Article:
“You’re tearing me apart!”
There ought to be some sort of law that states something to the effect of the following. If you have a role in a dramatic movie deemed to be a classic, you shouldn’t be allowed to then go ahead and typecast yourself in a silly sit-com. It kind of ruins things when you watch James Dean, the most dramatic of even the method actors, emote his heart out opposite Mr. Howell and the Chief from Get Smart. Dean was so out on a wire here that they often had to put swelling dramatic music over his scenes to discourage people from laughing. It can’t help things when half of those scenes are opposite Mr. Magoo.
“Rebel Without a Cause” has such beautiful color photography that it seems almost impossible to conceive of the fact that they initially started filming it in black and white. Dean is every bit as tormented here as he was in “East of Eden,” but it’s more of an existential torment this time. He’s filled with rage and he’s not quite sure why. Dean, as well as every other kid in this movie, again has huge problems with his father (Jim Backus), but this time he hates his father’s mild mannered best intentioned weakness as a man. Dean is so disgusted by his Dad’s ineffectuality that he refuses to back down to anybody for any reason. Check out how enraged he gets when Dad tries to give him important life advice while traipsing around in Mom’s apron.
“East of Eden” is definitely the stronger movie, but this performance is likely to be the one that tugged and forever defined the unexplainable angst of youth. The opening scene alone is probably the most heart rending bit of self pity ever filmed with Dean picturesquely drunk in the streets lovingly making a bed out of newspaper for one of those cymbal crashing toy monkeys. Personally, I’d kill to look that good for even a second. Mickey Rourke has probably even tried. Dean is also a hoot in the police station giggling when he is frisked, howling along drunkenly with the police sirens, and affecting mock fighting poses at the passing cops.
Of course, it never hurts to look bad a*s as hell in jeans and a red jacket and to participate in knife fights and chicken runs. Unfortunately, for Jim Stark (Dean) he makes it about three quarters of the way through his hazing as the new kid. Had Buzz Gunderson (Corey Allen) made it out of the chicken run alive, they probably would have gone on to be best friends and terrorize greater Los Angeles together. Instead Dean winds up with Dennis Hopper and a bunch of other goons trying to hunt him down. I have always found Buzz to be a great icon. He understands the ennui of the age and he shows Dean how effective it is to die young. Seconds before he goes off the cliff in a stolen car, Buzz tells Jim he likes him. Dean wonders why if that’s the case are they risking their lives with the chicken run. “We gotta do something,” he answers. Jim winds up looking cool as he spirals out of his car. Buzz gets a great view on the way down.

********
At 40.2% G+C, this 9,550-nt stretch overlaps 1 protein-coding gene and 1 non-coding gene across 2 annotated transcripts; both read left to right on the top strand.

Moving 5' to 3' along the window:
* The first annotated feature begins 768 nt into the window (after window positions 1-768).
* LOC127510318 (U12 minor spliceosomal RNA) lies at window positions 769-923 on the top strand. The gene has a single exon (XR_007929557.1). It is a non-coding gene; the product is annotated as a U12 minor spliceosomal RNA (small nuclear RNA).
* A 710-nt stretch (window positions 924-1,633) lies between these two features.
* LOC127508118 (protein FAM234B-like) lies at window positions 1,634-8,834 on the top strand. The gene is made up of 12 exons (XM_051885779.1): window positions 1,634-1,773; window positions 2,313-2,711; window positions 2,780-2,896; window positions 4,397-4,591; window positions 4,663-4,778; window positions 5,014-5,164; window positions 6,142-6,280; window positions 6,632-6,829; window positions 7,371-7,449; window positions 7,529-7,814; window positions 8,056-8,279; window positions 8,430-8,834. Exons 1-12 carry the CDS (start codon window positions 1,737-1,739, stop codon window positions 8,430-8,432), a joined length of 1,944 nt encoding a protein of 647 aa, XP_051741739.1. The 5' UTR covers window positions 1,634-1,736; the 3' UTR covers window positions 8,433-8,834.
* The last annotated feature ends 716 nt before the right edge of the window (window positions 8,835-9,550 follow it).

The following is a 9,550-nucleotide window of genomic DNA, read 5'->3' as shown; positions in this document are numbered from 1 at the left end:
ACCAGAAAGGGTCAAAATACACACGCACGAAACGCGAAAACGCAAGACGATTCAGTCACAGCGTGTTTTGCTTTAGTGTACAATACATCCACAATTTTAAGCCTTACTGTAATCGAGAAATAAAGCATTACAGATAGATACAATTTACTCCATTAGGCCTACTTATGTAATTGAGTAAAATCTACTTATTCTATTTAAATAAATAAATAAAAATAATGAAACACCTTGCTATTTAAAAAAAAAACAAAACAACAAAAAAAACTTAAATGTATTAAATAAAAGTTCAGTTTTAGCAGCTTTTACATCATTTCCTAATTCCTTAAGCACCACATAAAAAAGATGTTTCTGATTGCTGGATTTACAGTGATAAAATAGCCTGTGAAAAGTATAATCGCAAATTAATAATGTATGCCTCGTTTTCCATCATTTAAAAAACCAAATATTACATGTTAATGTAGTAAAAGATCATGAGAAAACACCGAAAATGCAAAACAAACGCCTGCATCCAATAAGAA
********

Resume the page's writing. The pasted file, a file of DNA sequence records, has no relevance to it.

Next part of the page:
People like to say that Dean was nothing but a Marlon Brando imitation, but Marlon never looked this young, this perfect, and his attempt at rebellion in “The Wild One” comes in a movie that has always seemed to me to be almost as silly and dated as “Reefer Madness” even with that great line where he is asked what he’s rebelling against and he responds with “What have you got?”
Sal Mineo and Natalie Wood also grasp at Dean as a substitute father figure. Had Mineo’s Plato survived this movie, I’m sure he would have ended up as some kind of serial killer somewhere. He probably would have made a great Lee Harvey Oswald. He first meets Jim at the police station after blowing away a bunch of innocent puppies. As for Wood, she’s desperate for a little fatherly affection and will do anything to get it. I would say it all seems a little silly but that’s how Charlie Manson got all his women and he lived just outside of Los Angeles too. Nevertheless, if you look hard enough you’ll see how the movie puts all the blame on science. If it weren’t for science, we wouldn’t know how insignificant we all were in an infinite universe, we wouldn’t be able to blow ourselves to pieces with atomic weaponry. Marvel Comics had the same concerns, but in that world everyone got super powers so they could keep up. In the end, Dean searches for a reason to be moral anyway.